Is disruption ahead for the automotive industry?

Expert says supply-chain shortfall, fuelled by electric vehicle demand, threatens to ripple outward

Is disruption ahead for the automotive industry?

After weathering forced production shutdowns at the height of the pandemic, the global automotive industry is seeing a solid rebound in sales – but supply constraints in essential components may hamper the sector’s continued recovery, according to one expert.

In a recent article, Aleck Beach, CFA, vice president and research analysts at Franklin Templeton Fixed Income, noted how a shortage in the supply of semiconductors has threatened to disrupt growth in the automotive sector.

“When semiconductor orders plummeted with factory shutdowns, steady demand from other industries redirected production capacity away from chips used in vehicles toward other end markets seeing stronger demand,” he wrote. “As auto factories eventually resumed production and vehicle sales rebounded faster than expected, tight semiconductor inventories and limited spare capacity have now resulted in a shortage of semiconductors for the global auto industry.”

Beach added that the absence of just one part can disrupt the vehicle assembly line and halt the entire production.

Already, the world’s largest vehicle manufacturers are bracing for the impact of the semiconductor shortfall. U.S. automaker Ford predicted a 10% to 20% drop in first-quarter 2021 production due to the shortage and a profit decline of US$1 billion to US$2.5 billion if the shortage extends through the second quarter.

European manufacturers Volkswagen, Daimler, and Renault are likewise expecting a dip in production. Overall, global vehicle production is estimated to decrease by anywhere from one million to two million units in the first half of 2021, costing tens of billions of dollars in revenue.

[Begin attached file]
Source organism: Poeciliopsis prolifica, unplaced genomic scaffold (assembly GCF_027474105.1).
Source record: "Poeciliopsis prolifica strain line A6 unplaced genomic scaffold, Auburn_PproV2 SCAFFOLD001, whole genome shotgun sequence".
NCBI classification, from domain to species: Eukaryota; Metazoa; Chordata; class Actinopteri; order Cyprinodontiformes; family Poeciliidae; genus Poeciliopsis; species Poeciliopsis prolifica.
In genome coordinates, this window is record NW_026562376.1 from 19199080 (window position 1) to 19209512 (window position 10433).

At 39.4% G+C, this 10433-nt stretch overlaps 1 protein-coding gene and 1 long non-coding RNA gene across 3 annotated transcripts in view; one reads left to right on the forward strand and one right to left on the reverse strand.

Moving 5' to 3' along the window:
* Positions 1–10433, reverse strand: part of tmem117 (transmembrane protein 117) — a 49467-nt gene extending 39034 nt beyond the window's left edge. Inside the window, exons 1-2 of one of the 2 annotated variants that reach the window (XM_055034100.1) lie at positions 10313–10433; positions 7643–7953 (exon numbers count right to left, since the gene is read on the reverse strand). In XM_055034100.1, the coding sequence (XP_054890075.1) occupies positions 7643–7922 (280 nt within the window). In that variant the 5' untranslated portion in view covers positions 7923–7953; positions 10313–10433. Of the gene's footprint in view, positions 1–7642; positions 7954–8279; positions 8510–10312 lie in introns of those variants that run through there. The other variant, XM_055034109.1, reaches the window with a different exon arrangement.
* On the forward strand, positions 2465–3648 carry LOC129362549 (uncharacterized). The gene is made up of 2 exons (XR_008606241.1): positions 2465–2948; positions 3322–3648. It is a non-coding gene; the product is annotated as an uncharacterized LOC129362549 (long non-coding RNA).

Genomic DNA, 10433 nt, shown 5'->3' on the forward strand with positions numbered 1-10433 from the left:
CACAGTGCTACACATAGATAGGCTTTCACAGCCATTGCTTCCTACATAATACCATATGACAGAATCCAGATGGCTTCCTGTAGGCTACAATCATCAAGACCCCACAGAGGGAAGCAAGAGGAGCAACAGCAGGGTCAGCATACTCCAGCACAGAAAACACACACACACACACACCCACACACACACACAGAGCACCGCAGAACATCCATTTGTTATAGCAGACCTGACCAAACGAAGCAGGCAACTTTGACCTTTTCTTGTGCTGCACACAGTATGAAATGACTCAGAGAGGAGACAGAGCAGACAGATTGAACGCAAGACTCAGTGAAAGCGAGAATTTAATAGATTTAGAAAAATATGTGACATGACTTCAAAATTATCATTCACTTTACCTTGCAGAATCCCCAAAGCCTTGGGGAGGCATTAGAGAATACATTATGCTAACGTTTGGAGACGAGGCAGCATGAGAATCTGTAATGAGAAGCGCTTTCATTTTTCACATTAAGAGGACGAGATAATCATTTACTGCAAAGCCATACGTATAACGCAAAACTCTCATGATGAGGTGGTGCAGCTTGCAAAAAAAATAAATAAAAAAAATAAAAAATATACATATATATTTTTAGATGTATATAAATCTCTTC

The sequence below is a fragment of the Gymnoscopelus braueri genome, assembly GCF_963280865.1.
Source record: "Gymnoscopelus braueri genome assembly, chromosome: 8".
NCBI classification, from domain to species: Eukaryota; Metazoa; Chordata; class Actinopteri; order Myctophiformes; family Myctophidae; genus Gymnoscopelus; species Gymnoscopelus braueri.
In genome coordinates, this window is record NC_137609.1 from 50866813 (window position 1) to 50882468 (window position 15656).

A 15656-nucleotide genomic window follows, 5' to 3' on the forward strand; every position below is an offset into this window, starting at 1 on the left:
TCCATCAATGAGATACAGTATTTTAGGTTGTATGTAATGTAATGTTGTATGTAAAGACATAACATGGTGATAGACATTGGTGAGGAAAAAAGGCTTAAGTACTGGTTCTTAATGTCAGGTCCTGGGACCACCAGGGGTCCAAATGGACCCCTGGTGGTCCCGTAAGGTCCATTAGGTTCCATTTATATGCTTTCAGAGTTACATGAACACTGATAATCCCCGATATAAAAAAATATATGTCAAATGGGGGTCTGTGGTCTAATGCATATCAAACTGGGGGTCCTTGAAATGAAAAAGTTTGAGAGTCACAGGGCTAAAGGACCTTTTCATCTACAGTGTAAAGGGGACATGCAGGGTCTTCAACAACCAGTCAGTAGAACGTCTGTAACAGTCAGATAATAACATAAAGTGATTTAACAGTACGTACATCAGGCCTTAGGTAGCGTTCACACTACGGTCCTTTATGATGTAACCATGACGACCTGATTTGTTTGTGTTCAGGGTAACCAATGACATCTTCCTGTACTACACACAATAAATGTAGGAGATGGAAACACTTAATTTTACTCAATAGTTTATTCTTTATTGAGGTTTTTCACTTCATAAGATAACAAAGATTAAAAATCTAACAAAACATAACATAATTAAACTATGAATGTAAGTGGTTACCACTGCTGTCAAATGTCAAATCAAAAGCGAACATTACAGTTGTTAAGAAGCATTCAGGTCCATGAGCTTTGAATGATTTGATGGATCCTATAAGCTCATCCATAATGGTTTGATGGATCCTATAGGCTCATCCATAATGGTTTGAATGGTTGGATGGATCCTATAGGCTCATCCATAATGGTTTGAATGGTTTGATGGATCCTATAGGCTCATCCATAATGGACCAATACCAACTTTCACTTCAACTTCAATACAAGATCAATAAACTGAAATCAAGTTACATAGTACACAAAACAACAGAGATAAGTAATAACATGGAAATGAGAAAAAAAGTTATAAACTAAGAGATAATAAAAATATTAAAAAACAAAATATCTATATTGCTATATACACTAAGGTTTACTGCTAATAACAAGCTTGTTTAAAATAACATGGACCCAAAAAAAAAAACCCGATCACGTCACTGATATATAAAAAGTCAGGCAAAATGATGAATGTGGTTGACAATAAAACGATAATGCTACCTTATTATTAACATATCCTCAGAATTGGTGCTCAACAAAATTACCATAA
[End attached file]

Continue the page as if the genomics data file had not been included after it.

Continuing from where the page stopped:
“Should supply constraints last beyond the first half of 2021, the reduction to revenue and earnings will only grow,” Beach said.

To manage the semiconductor shortfall, vehicle manufacturers are taking targeted production downtime, which he said was aimed at protecting the assembly of high margin vehicles – such as pickup trucks and sport utility vehicles – at the expense of lower-margin products. 

“The recovery in vehicle sales that began in the latter half of 2020 may slow over the coming quarters as semiconductor manufacturers work to bring supply back in line with demand,” Beach said.

Beach also noted that “longer-term secular trends” are pointing to increased demand for automotive semiconductors, driven partly by “the shift from internal combustion engines to electrified powertrains” as the industry tightens automobile emissions standards.

Europe, for example, has seen a recent stiffening of vehicle emissions regulations to a targeted industry average of 95g/km of carbon dioxide, around 27% less than the previous target of 130g/km; further reductions are targeted in 2025 and 2030. In the U.S. state of California, new vehicles should have zero emissions by 2035.

Data from also revealed that global sales of electric vehicles (EV) grew more than 40% to 3.2 million units in 2020 from 2.3 million units in the previous year. The figures, however, accounted for less than 4% of global vehicle sales.

“Over the intermediate to longer term, continued growth in market penetration of electric vehicles appears likely to drive attractive relative growth in semi content per vehicle for related fixed income issuers,” Beach said. “However, the semiconductor industry has a history of experiencing periods of not only supply shortages but also periods of excess. The current outlook for longer-term secular growth in semiconductor content per vehicle will need to be actively monitored for any signs that supply growth gets ahead of demand.”